While this is among the most convenient kinds of timeclock for most small businesses, it’s also the easiest platform for workers to circumvent to commit time fraud and time theft.
Time theft is a major concern for most small businesses. Unless you implement a strict timeclock policy among your workers and adopt a clock-in process that eliminates the possibility of people fudging their hours, you run the risk of employees gaming the system. Many employees are guilty of time theft, and whether losing out on a few minutes here and there matters to your business is ultimately up to you.
If you’re worried about the thousands of dollars you could lose to time theft, set a strong time and attendance policy that outlines the repercussions for dishonesty on a timecard. With a strong policy and effective timeclock system in place, you can mitigate potential losses.
The out-of-pocket costs for a good time and attendance software program depend largely on the type of system you’re looking to implement, along with several other factors. If you choose a software solution, decide if it’s going to be hosted on your own servers or remotely. Factor in the number of employees who will use the system, the features you want, and whether you need a physical timeclock installed at your office.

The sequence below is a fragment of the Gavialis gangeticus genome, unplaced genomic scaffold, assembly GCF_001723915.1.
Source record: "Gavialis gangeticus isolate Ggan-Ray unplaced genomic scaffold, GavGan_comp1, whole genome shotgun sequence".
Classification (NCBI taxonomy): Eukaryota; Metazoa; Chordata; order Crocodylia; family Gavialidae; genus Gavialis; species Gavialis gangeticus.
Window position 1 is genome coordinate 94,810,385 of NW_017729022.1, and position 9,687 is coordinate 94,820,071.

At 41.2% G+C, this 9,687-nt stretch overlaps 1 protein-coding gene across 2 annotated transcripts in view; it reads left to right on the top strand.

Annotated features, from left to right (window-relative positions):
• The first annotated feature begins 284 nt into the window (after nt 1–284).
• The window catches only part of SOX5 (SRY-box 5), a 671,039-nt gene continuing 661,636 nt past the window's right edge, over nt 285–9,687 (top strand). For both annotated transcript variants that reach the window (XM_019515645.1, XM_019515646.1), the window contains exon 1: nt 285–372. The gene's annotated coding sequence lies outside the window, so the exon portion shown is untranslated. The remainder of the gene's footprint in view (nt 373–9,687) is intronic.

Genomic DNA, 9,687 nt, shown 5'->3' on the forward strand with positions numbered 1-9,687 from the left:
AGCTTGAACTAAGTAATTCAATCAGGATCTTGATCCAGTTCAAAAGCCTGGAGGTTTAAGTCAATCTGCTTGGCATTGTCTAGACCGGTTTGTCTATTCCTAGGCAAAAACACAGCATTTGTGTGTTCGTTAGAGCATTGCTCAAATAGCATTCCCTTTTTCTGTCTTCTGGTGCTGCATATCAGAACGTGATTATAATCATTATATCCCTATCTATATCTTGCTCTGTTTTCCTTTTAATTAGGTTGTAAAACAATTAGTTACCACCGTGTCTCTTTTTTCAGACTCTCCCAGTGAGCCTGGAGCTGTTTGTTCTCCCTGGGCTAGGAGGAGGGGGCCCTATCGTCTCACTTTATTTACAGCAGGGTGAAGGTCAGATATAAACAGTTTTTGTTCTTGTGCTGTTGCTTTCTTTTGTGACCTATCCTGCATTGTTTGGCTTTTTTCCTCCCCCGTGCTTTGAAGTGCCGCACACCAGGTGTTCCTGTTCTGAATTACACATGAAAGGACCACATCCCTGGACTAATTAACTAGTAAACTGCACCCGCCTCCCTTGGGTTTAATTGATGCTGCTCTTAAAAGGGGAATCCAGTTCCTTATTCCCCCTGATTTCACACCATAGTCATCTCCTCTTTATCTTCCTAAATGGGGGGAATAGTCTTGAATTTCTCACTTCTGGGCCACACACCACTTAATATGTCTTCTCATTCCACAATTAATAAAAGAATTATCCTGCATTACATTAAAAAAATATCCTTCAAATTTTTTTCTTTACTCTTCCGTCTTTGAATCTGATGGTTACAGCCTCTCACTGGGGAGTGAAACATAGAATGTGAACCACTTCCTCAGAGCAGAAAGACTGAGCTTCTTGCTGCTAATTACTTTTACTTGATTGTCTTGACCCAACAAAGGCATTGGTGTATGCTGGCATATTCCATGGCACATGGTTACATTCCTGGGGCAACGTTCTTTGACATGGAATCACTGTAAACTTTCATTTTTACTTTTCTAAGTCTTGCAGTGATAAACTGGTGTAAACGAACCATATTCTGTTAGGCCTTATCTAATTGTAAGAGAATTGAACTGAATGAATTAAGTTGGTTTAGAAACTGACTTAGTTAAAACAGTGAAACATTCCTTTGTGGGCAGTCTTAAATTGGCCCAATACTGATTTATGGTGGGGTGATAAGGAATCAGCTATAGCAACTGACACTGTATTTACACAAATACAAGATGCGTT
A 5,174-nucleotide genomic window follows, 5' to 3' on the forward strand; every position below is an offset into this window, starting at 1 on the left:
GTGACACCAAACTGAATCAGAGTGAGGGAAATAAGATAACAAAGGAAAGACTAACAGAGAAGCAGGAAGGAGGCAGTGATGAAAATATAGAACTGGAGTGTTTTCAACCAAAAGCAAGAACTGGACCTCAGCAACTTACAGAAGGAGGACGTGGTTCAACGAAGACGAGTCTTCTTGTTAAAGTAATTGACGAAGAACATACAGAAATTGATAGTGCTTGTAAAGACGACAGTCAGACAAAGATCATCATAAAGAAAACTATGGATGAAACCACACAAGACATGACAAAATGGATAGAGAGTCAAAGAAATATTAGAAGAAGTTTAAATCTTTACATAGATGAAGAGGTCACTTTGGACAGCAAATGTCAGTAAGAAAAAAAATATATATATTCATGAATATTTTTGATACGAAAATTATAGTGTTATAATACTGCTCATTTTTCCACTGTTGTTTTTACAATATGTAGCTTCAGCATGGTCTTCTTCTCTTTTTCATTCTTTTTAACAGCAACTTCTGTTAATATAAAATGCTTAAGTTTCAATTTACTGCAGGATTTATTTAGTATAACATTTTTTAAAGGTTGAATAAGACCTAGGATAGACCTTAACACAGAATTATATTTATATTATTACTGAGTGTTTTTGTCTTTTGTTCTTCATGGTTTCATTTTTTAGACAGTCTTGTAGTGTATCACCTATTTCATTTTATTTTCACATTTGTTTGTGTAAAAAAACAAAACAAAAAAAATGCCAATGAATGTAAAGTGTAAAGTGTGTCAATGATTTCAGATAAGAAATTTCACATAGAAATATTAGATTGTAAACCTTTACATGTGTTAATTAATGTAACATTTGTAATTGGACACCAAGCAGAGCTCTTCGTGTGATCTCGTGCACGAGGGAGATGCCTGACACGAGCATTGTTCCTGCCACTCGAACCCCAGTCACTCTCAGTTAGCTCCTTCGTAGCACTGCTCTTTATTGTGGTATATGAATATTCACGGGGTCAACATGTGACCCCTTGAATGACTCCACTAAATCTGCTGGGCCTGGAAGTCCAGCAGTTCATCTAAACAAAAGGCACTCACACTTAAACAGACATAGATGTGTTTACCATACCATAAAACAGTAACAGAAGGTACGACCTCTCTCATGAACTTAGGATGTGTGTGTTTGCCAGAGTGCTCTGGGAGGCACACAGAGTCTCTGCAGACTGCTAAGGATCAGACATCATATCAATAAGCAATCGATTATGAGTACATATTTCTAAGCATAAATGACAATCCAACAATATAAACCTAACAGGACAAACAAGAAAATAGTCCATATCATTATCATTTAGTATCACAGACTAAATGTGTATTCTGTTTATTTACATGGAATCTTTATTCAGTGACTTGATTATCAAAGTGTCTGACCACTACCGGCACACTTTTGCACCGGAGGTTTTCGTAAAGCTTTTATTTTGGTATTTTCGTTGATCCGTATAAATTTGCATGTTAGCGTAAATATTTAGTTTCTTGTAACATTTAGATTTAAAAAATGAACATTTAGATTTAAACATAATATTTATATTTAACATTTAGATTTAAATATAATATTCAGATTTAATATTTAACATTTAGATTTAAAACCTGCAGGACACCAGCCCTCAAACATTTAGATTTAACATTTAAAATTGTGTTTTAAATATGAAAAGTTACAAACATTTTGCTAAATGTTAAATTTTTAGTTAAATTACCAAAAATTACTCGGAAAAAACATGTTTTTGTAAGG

Most timeclocks and attendance system fees are charged on a per-employee basis, meaning you’ll pay for each person on the system, regardless of their title at your company. According to our research, cloud-based time-tracking systems range from $1 to $10 per employee per month, though the average is $3 to $5 per employee. You might also pay a base fee of $20 to $100, and there may be a monthly minimum, meaning you will have to pay at least a certain amount regardless of whether your workforce is large enough to meet that minimum.
Additional costs can include installation, setup, and training fees, depending on the provider and your needs. Our research shows that some vendors charge $100 to several thousand dollars for such fees.
On-premises systems are significantly more expensive upfront. We found that these systems can cost several hundred dollars to more than $10,000. Some providers charge licensing fees based on the number of employees on the system.
Physical timeclock devices can cost several thousands of dollars to purchase and install. You’ll also spend more on physical items, especially once your employees use up your supply of paper timecards. Alternatively, you can buy or lease a timeclock, though that will depend on the vendor and how much money you’re willing to spend on the system each month.
Whether you opt for a physical, in-office timeclock or a more modern and digital approach, accurate information about your employees’ hours is invaluable. With the right data, you can not only optimize your bottom line, but also ensure that your employees are the most efficient and effective group for your company.
Kaylyn McKenna contributed to the writing and research in this article.